Nick (Chris Evans) is a so-called Mover born with the ability to manipulate objects with his mind, a trait he inherited from his late father. Thirteen-year-old Cassie (Dakota Fanning), on the other hand, is a Watcher, which means she can see far into the future.
The source of their superhuman powers is a Nazi scientific experiment gone haywire during the Holocaust in which kids were fed milk with radioactive iodine. Consequently, there's a whole race of mutants roaming the Earth, including Pushers, who are capable of altering others' minds; Bleeders, who can rupture eardrums by emitting high-pitched sounds; Sniffs, the psychic equivalent of bloodhounds; Stitchers, who can heal the sick instantaneously; Shadows, who can block the clairvoyant visions of Sniffs; Wipers, blessed with the ability to erase memories temporarily or permanently; and Shifters, masters at creating optical illusions.
Freaks with telepathic talents tend to attract the attention of despots with world domination in mind. So, it's no surprise to learn that a clandestine U.S. spy agency called Division has been rounding up any rogue mutants.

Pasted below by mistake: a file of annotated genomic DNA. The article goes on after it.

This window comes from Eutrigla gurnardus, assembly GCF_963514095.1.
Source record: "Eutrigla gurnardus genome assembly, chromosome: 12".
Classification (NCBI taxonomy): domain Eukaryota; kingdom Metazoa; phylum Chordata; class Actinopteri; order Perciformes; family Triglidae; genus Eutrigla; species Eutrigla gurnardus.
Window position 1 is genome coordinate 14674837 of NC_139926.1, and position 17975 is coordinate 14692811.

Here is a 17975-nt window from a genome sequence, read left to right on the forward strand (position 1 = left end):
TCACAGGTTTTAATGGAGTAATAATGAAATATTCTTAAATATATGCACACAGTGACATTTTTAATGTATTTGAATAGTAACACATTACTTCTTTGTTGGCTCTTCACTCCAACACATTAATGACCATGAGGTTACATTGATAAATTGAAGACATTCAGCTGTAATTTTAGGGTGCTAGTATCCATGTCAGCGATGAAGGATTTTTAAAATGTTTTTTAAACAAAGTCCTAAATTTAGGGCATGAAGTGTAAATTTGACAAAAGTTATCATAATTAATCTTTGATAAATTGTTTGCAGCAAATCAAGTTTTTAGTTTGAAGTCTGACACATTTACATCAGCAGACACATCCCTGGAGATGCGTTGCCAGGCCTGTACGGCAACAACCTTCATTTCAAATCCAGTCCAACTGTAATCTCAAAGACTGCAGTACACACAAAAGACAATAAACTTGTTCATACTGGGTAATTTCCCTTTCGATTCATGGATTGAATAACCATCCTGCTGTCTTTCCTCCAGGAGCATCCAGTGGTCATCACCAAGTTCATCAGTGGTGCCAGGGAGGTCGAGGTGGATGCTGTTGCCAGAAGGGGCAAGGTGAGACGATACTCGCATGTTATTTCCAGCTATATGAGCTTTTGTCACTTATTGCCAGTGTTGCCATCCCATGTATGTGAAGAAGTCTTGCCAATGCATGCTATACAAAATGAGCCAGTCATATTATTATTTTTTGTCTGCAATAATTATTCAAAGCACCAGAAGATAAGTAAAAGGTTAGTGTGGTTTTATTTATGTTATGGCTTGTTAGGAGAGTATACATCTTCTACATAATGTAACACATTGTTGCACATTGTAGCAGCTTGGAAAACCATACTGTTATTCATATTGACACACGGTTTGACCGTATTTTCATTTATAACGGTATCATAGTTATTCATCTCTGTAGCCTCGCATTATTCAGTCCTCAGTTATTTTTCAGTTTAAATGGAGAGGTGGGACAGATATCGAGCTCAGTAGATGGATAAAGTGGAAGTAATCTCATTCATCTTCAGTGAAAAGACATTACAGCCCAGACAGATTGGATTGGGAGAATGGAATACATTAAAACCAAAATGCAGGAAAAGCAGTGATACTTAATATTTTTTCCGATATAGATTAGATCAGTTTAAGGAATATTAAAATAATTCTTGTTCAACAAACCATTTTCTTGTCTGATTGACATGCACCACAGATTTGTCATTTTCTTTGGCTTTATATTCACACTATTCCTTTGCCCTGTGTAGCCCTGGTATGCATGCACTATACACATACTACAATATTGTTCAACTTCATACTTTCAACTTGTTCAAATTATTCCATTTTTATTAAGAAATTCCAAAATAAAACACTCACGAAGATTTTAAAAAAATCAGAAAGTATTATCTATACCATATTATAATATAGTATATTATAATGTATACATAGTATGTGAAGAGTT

Thus, just past the point of departure of "Push," we learn that a team of agents led by Henry Carver (Djimon Hounsou) has tracked the trails of Nick and Cassie to Hong Kong and plans to bring them back to America to put them to work first in service of the government.
The plot thickens when the two young expatriates decide they'd rather remain free, and proceed to pin their hopes on finding Nick's ex-girlfriend, Kira (Camilla Belle), the only person known to have escaped the clutches of Division successfully.
So, the chase is on, and the surprisingly-cerebral sci-fi adventure which ensues unfolds in a fashion that's not always easy to follow, adding up overall to an alternately thrilling and thought-provoking roller coaster ride which you'll probably have to watch more than once to comprehend completely. For, although the "fugitives on the run" storyline might sound fairly conventional on its face, appearances can be deceiving when you're your dealing with an ensemble of supernatural characters able to morph at will.
A harrowing mindbender which successfully blends elements of "X-Men," "The Matrix" and "Memento" while adding some of its own unique sci-fi flava.
Excellent (3.5 stars)
Rated PG-13 for profanity, teen drinking and intense violence.
In English and Cantonese with subtitles.
Running time: 111 minutes
Studio: Summit Entertainment
DVD Extras: Audio commentary by the director and cast, deleted scenes with director's commentary and "The Science behind the Fiction" featurette.
To see a trailer for "Push," visit: